In other news the frost burned plants are trying to recover. The snap beans are looks good again.
    Last edited by SB; 05-23-2020 at 05:25 PM.
    watch out for snakes

  6. #206
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    Jul 2002
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    Zucchini popping out and a few little tomatoes!!!
    Quando paramucho mi amore de felice carathon.
    Mundo paparazzi mi amore cicce verdi parasol.
    Questo abrigado tantamucho que canite carousel.


  7. #207
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    Quote Originally Posted by gravitylover View Post
    Is it weird that I'm all stoked for something that appears to be a success in the garden? I took 2 limp heads of celery from the fridge and instead of tossing them I cut the bases off. One I cut a fairly thin slice off the bottom then cut the outer layers off and exposed the leafy stuff but only the lowest 1" or so. The other I put the base and 1" leafy bit intact into the ground. It looks like there are 7 distinct clusters coming up! It's not a prime spot at all, a little on the shady side and a bit damp with very loamy soil so I had low expectations but boom, there it is.
    whoa dude that is super cool, i had no idea you could do that. wonder if the same would work in slc.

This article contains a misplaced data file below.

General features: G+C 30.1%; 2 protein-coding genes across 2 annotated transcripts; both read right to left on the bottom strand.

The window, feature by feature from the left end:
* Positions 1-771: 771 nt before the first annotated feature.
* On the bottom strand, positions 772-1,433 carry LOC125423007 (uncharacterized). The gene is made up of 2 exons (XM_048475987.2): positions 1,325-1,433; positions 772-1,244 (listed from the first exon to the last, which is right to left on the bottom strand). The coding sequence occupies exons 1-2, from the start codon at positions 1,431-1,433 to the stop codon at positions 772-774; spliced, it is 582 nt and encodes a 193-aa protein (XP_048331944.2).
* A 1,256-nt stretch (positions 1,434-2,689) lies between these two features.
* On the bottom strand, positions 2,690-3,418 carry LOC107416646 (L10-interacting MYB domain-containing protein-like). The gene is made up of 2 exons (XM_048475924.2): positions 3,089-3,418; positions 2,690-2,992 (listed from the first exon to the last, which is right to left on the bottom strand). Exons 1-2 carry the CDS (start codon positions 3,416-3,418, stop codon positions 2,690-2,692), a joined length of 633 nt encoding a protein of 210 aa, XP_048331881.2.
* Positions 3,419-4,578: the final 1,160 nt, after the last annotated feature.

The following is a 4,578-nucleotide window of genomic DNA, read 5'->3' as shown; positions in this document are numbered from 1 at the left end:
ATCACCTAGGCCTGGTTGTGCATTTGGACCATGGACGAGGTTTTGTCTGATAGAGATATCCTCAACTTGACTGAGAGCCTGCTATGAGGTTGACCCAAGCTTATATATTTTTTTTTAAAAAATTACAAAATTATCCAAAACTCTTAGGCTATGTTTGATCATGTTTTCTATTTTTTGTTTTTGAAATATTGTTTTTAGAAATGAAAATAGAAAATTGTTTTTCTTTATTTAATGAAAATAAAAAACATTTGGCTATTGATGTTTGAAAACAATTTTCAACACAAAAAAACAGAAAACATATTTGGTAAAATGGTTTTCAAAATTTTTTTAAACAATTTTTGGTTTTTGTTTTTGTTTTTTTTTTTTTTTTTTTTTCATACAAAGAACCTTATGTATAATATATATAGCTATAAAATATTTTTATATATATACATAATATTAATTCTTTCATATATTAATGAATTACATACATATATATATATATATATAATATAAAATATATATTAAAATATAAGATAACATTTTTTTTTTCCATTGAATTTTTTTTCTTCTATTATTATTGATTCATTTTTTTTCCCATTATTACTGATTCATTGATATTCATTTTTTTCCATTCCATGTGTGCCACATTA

8. #208
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    Nov 2005
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    Tomatoes, grape tomatoes; cukes pickling cukes; yellow straightneck squash; carrots; basil; parsley; chives; couple types of lettuce....sugar peas..

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  9. #209
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    Quote Originally Posted by tgapp View Post
    whoa dude that is super cool, i had no idea you could do that. wonder if the same would work in slc.
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ID:	329888 Yeah there are 4 coming up from the thin base slice, two from the 1" cleaned piece and one beefy one from the complete base. I don't see why it wouldn't work anywhere it's just a matter of keeping it wet enough, warm enough and make sure the soil is right. This pic is a week old, it's way more intense now.


    Hey all, why do I have so many lower leaves on a few different kinds of plants yellowing? What's missing, nitrogen? The melons in particular are very unhappy

  10. #210
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    Quote Originally Posted by gravitylover View Post
    Hey all, why do I have so many lower leaves on a few different kinds of plants yellowing? What's missing, nitrogen? The melons in particular are very unhappy

    yep 100% that's nitrogen deficiency

  11. #211
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    Quote Originally Posted by tgapp View Post
    whoa dude that is super cool, i had no idea you could do that. wonder if the same would work in slc.
    Defintely cool, I didn't know either.